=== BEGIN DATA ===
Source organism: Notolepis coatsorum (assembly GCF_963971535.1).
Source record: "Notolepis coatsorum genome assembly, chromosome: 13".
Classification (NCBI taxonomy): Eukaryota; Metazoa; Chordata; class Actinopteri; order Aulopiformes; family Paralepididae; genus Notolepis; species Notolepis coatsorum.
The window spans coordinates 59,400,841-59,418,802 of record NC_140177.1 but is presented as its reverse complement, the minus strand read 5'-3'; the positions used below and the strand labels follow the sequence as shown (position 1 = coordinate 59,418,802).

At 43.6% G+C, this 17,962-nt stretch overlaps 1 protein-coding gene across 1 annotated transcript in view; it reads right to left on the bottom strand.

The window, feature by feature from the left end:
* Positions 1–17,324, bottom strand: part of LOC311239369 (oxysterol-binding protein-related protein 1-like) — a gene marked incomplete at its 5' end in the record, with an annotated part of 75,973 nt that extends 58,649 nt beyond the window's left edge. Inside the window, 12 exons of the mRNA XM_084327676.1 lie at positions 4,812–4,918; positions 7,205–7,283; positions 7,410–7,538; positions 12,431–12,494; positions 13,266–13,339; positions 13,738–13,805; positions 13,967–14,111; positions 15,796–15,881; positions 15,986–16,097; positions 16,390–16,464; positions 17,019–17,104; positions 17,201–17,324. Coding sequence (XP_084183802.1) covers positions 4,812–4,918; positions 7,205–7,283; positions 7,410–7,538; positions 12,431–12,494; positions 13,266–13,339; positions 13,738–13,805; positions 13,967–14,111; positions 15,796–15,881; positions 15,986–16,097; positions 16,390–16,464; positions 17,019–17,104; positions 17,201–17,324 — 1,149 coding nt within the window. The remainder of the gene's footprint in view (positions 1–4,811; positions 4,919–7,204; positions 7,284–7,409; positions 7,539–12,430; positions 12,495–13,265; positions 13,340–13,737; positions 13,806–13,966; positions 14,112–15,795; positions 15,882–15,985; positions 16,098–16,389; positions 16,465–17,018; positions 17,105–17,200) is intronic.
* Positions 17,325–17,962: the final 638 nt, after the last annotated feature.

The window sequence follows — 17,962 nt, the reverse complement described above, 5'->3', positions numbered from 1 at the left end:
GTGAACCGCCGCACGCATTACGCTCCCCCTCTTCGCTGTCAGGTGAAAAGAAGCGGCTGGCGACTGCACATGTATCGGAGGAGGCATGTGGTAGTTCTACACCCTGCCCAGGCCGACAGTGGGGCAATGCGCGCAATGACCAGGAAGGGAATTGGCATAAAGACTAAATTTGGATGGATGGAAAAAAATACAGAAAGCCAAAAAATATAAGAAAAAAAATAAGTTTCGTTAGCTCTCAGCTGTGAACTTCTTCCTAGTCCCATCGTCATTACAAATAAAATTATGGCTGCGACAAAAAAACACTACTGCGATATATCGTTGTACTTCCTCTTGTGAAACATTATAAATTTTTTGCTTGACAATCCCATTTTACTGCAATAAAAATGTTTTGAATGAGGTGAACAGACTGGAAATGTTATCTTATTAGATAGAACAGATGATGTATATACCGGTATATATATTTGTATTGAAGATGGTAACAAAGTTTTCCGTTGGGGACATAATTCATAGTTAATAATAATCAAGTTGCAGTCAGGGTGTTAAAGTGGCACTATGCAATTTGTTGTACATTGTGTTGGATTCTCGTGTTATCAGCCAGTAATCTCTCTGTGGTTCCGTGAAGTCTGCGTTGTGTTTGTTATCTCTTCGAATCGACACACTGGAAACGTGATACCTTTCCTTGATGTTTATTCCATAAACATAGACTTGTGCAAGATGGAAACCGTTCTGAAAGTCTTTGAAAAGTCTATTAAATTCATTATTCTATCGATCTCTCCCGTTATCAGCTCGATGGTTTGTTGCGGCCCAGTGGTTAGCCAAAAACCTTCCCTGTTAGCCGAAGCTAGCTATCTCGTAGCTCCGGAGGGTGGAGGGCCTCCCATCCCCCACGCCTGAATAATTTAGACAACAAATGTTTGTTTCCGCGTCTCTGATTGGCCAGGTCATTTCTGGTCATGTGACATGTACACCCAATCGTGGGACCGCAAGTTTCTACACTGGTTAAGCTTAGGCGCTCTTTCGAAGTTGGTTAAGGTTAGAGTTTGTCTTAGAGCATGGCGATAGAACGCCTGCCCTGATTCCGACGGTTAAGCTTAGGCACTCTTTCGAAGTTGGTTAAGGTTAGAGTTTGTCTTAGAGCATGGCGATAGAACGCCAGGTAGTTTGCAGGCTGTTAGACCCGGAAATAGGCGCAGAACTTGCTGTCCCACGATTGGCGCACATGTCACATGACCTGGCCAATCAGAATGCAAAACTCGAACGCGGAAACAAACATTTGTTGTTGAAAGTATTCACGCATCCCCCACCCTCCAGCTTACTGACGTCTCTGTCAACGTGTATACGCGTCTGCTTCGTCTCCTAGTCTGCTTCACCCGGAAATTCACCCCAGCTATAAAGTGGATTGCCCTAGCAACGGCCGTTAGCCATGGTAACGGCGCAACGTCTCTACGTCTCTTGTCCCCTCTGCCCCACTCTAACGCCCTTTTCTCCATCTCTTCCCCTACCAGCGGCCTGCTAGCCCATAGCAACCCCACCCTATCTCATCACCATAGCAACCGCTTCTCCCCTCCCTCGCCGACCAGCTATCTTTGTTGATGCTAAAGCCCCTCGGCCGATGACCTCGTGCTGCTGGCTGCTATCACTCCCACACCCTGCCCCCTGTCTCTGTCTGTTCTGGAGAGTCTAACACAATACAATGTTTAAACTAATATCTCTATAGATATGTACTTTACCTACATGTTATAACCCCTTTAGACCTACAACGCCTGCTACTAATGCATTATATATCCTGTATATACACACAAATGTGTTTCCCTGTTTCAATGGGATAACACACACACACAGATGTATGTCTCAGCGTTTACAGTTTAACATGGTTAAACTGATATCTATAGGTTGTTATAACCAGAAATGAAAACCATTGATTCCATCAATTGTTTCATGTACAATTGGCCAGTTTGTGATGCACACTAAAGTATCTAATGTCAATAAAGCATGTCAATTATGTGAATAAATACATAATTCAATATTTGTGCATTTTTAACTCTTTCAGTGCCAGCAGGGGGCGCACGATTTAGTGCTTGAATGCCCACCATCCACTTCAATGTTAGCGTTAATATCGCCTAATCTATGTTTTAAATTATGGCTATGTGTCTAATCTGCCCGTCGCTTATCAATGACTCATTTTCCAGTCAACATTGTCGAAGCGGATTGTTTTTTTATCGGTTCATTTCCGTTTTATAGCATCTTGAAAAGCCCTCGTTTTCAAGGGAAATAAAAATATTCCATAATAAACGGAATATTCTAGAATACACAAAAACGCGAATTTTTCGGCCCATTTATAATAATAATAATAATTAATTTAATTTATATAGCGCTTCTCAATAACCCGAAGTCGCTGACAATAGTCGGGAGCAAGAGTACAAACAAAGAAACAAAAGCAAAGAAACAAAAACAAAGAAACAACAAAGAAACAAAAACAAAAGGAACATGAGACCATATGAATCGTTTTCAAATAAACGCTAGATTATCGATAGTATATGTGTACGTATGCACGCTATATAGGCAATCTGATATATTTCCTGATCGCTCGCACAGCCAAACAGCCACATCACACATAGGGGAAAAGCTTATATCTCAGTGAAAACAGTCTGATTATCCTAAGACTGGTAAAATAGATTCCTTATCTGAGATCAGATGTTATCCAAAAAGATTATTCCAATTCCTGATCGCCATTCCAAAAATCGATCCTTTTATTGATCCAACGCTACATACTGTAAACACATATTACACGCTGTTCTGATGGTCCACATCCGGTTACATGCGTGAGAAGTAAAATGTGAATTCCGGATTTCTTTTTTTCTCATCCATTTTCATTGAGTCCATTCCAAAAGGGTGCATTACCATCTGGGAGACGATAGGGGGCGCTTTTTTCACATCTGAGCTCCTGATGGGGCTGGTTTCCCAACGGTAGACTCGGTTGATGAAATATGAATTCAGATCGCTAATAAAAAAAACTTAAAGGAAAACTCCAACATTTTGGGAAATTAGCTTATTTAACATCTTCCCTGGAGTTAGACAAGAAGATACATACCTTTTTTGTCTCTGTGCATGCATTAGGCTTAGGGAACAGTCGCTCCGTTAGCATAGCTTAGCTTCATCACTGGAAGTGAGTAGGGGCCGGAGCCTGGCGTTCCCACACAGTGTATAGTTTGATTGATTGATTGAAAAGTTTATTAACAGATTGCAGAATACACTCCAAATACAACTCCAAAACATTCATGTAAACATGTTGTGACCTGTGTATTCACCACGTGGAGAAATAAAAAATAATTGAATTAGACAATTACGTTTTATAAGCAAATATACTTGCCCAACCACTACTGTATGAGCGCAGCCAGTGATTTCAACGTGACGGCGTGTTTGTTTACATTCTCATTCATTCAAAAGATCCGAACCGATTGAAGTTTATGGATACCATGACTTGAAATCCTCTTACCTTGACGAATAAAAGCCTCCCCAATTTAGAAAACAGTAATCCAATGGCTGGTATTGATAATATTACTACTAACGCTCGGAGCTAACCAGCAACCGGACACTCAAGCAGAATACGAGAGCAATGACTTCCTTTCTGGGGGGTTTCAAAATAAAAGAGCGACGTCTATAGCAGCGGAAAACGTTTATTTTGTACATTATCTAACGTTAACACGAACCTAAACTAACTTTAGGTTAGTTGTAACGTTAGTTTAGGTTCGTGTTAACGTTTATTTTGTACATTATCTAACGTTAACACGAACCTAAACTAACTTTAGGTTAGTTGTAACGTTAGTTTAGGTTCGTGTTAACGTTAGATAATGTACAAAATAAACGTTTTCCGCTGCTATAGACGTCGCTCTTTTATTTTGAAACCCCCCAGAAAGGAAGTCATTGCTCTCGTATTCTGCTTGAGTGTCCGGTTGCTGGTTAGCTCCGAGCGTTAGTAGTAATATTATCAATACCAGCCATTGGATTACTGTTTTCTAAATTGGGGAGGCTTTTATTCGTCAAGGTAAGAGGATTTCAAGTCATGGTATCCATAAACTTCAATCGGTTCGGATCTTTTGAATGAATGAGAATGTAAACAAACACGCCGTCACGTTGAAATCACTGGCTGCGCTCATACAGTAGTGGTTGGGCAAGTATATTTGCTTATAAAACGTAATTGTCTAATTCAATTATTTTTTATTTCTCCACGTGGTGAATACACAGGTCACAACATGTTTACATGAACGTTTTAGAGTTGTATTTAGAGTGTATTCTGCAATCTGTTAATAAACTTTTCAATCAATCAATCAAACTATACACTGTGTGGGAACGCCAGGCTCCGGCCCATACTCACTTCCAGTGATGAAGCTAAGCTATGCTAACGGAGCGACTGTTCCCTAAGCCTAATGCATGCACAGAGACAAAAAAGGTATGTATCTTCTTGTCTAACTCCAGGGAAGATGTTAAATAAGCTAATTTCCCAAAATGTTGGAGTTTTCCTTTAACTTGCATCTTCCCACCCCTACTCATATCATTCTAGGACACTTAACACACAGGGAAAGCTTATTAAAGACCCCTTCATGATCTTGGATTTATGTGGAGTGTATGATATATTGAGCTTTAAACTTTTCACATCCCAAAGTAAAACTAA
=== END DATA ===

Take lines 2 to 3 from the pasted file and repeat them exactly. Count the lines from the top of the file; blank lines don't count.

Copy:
Source record: "Notolepis coatsorum genome assembly, chromosome: 13".
Classification (NCBI taxonomy): Eukaryota; Metazoa; Chordata; class Actinopteri; order Aulopiformes; family Paralepididae; genus Notolepis; species Notolepis coatsorum.